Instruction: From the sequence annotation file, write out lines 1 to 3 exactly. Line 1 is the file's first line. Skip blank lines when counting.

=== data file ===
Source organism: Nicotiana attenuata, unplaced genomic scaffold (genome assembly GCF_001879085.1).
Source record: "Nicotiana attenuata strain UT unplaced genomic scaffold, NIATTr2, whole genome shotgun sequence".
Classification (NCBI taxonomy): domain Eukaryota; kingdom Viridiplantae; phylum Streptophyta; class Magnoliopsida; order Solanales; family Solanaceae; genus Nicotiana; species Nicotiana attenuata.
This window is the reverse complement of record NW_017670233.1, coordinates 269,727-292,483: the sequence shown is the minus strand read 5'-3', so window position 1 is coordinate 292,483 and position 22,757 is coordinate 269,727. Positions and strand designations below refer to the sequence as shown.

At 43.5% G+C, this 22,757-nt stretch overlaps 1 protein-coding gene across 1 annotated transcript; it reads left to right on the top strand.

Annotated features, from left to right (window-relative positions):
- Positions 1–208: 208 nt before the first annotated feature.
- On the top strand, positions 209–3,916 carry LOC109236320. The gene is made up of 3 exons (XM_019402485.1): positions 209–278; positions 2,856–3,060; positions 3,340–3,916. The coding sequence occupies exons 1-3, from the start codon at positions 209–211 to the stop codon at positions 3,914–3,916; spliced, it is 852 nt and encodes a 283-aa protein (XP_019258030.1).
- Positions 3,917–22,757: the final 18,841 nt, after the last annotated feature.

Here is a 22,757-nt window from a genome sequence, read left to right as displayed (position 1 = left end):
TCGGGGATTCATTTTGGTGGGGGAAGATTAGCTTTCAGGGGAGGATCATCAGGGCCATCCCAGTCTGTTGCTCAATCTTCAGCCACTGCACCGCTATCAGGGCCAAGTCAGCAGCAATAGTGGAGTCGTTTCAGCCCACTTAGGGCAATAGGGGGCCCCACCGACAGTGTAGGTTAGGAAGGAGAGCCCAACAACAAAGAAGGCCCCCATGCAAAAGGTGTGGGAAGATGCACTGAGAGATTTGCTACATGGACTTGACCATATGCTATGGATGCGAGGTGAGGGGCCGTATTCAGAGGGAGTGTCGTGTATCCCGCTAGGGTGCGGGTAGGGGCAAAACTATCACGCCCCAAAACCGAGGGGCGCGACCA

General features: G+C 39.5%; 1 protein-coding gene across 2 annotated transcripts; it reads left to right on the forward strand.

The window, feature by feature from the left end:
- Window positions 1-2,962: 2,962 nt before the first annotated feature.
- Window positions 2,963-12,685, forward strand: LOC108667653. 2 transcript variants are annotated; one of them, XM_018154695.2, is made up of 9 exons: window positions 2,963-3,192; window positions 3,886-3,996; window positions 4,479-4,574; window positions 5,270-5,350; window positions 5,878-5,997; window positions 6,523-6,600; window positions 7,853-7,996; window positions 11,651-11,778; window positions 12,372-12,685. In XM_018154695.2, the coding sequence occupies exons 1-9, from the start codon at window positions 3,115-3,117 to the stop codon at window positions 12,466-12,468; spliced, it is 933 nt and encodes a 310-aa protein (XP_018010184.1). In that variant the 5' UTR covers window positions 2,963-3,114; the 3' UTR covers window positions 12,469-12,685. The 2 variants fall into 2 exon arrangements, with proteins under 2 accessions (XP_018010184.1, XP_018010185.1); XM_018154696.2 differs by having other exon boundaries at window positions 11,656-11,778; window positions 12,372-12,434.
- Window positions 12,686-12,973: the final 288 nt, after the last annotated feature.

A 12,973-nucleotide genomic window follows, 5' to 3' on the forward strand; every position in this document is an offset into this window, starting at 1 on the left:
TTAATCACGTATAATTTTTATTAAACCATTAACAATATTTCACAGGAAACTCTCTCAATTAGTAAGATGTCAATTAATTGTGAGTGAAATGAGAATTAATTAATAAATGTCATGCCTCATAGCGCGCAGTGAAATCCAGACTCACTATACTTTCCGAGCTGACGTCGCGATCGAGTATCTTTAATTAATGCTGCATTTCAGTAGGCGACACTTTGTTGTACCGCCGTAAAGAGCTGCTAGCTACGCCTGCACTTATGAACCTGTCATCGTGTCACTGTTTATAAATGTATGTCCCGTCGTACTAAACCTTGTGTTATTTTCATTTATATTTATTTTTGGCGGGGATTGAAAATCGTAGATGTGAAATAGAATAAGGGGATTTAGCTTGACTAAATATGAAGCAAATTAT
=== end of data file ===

Source organism: Nicotiana attenuata, unplaced genomic scaffold (genome assembly GCF_001879085.1).
Source record: "Nicotiana attenuata strain UT unplaced genomic scaffold, NIATTr2, whole genome shotgun sequence".
Classification (NCBI taxonomy): domain Eukaryota; kingdom Viridiplantae; phylum Streptophyta; class Magnoliopsida; order Solanales; family Solanaceae; genus Nicotiana; species Nicotiana attenuata.